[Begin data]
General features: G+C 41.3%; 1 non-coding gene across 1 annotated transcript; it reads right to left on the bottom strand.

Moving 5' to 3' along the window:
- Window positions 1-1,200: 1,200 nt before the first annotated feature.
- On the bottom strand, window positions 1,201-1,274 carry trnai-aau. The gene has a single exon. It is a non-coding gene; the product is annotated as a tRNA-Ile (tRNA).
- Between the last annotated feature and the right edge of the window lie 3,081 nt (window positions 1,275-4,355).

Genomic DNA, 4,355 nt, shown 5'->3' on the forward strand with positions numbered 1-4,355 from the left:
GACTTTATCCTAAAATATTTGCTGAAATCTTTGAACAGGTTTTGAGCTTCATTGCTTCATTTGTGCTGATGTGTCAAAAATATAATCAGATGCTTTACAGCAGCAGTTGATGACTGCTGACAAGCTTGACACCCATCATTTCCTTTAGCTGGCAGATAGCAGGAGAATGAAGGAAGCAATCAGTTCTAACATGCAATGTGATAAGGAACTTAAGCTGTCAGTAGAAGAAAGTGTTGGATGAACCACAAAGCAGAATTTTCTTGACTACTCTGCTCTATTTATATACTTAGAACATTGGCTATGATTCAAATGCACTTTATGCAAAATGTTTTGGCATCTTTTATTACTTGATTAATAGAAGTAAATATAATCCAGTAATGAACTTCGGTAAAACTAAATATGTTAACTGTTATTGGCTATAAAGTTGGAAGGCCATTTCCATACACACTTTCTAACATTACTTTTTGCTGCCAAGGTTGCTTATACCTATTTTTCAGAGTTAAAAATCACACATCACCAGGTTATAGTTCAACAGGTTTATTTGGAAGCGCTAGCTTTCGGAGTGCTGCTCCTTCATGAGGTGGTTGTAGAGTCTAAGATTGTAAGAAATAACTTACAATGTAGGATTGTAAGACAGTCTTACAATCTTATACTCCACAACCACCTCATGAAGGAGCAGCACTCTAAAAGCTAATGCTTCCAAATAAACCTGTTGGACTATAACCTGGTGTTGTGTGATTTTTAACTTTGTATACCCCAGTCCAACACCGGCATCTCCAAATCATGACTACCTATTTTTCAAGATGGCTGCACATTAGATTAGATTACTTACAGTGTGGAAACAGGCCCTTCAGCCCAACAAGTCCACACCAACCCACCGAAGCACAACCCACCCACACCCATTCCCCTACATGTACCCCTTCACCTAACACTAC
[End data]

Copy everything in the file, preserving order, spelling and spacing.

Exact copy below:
General features: G+C 41.3%; 1 non-coding gene across 1 annotated transcript; it reads right to left on the bottom strand.

Moving 5' to 3' along the window:
- Window positions 1-1,200: 1,200 nt before the first annotated feature.
- On the bottom strand, window positions 1,201-1,274 carry trnai-aau. The gene has a single exon. It is a non-coding gene; the product is annotated as a tRNA-Ile (tRNA).
- Between the last annotated feature and the right edge of the window lie 3,081 nt (window positions 1,275-4,355).

Genomic DNA, 4,355 nt, shown 5'->3' on the forward strand with positions numbered 1-4,355 from the left:
GACTTTATCCTAAAATATTTGCTGAAATCTTTGAACAGGTTTTGAGCTTCATTGCTTCATTTGTGCTGATGTGTCAAAAATATAATCAGATGCTTTACAGCAGCAGTTGATGACTGCTGACAAGCTTGACACCCATCATTTCCTTTAGCTGGCAGATAGCAGGAGAATGAAGGAAGCAATCAGTTCTAACATGCAATGTGATAAGGAACTTAAGCTGTCAGTAGAAGAAAGTGTTGGATGAACCACAAAGCAGAATTTTCTTGACTACTCTGCTCTATTTATATACTTAGAACATTGGCTATGATTCAAATGCACTTTATGCAAAATGTTTTGGCATCTTTTATTACTTGATTAATAGAAGTAAATATAATCCAGTAATGAACTTCGGTAAAACTAAATATGTTAACTGTTATTGGCTATAAAGTTGGAAGGCCATTTCCATACACACTTTCTAACATTACTTTTTGCTGCCAAGGTTGCTTATACCTATTTTTCAGAGTTAAAAATCACACATCACCAGGTTATAGTTCAACAGGTTTATTTGGAAGCGCTAGCTTTCGGAGTGCTGCTCCTTCATGAGGTGGTTGTAGAGTCTAAGATTGTAAGAAATAACTTACAATGTAGGATTGTAAGACAGTCTTACAATCTTATACTCCACAACCACCTCATGAAGGAGCAGCACTCTAAAAGCTAATGCTTCCAAATAAACCTGTTGGACTATAACCTGGTGTTGTGTGATTTTTAACTTTGTATACCCCAGTCCAACACCGGCATCTCCAAATCATGACTACCTATTTTTCAAGATGGCTGCACATTAGATTAGATTACTTACAGTGTGGAAACAGGCCCTTCAGCCCAACAAGTCCACACCAACCCACCGAAGCACAACCCACCCACACCCATTCCCCTACATGTACCCCTTCACCTAACACTAC